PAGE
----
Today Sarkis Devirian (Eunices brother) came over with Roxy and baby.  He was home for weekend.  He is stationed in San Diego just now.  I received a letter from Watson few days ago.  He is in Wichita Falls Texas.  He has passed his basic Training with flying color and are waiting for shipping order very shortly.  I heard from Marian last week.  She is missing here and is hoping that she can come back again.  They all are well and we all are well here hoping that you are keeping well also.  Come whenever you can have a chance.  We are sorry we did not have the opportunity to meet you sister.  Hope she will be able to surprise us someday.  Grandpa was glad to hear from you and is keeping up praying for your safe return home.

            Lovingly,

                        Grandma Gertmenian

 

Glen Turnbull

Envelope:

Mrs. William Enos Soul

Prince’s Point

Yarmouth, Maine

Letter:

 

Mrs. Frederick Turnbull

Falmouth Foreside

Portland, Maine

 

February 6, 1944

Dear Jack:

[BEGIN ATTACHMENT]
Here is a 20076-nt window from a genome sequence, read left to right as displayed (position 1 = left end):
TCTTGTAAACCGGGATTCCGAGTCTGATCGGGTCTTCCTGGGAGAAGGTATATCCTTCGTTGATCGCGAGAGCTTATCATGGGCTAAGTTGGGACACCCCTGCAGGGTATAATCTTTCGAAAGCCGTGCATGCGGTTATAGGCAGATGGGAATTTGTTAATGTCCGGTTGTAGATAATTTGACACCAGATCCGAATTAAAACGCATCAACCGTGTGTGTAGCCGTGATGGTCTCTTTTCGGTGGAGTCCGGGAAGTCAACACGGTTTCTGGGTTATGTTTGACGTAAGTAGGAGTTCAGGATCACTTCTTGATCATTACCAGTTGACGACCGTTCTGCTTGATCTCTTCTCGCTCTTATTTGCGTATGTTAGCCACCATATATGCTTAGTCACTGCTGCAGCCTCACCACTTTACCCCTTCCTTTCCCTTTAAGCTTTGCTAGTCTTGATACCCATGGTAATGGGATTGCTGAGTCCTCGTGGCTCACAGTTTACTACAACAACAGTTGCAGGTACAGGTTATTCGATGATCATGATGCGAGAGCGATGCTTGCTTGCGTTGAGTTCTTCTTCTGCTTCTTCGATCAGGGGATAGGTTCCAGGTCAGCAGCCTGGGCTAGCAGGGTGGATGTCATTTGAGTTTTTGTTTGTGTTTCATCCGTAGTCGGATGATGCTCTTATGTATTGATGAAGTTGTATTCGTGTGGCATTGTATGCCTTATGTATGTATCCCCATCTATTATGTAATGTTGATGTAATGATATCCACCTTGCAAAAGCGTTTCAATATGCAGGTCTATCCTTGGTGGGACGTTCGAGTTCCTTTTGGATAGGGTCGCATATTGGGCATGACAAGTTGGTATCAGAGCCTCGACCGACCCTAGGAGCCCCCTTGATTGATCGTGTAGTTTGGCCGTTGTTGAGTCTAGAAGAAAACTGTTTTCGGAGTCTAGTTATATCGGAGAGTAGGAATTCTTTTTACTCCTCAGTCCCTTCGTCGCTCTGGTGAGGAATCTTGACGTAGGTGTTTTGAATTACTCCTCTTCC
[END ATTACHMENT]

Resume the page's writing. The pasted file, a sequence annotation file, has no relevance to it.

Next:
I was delighted to receive your nice letter.  Uncle Fred and I think of you often, and are very much interested in news of you.  We think that acquiring Virginia was a very sound thing for you to do.  I have had some very nice communication from her, and am convinced that she is indeed a great addition to the family! As for the addition coming in April, I am as thrilled as can be.  It is simply wonderful! Polly is extremely interestedin all this, especially now that she is a mother.  She is very anxious to meet Virginia, and often says what fun it will be when you can all get to-gether.  Polly has always been very fond of you and Peg, and is always asking for news of you both.  I suggested to her that she write to you, but she said, “I wrote to Jack once and he never answered, so I guess he isn’t very interested in my life.”  I told her not to be so stuffy, that of course you would enjoy hearing from her, especially now.  She and uncle Fred seem to be unduly sensitive about that sort of things, and always need to be reassured that people think well of the,.  I think Polly and Virginia wil lnejoy each other in the future, so we must plan a real reunion after this blasted war is over.  I don’t know if you know anything about Polly’s set-up, but it really is ideal.  She married Bill Soule (that makes another Harvard man in the family) and they have an attractive farm in Yarmouth, Maine.  Our old tom-boy Polly, has turned into a wonderful wife and mother.  Their house is old and quite charming, and their land includes some really nice shore frontage.  They also acquired two cottages, which make nice guest houses (fine for you and Virginia, some day) and a large barn.  They raise sheep, and beautiful Springer spaniels, besides super children.  There (sic) daughter Margaret is two and a half years old now.  She is an unusually attractive child, very blond and brimming over with personality.  Your cousin Jim Knowles is completely sold on her.  In April Polly expects another, they hope for a boy this time.  Uncle Fred is amused to learn that if It is a girl it will be named Jean (after Polly) he says he never thought he would have to take on another Jean and Margaret in his lifetime.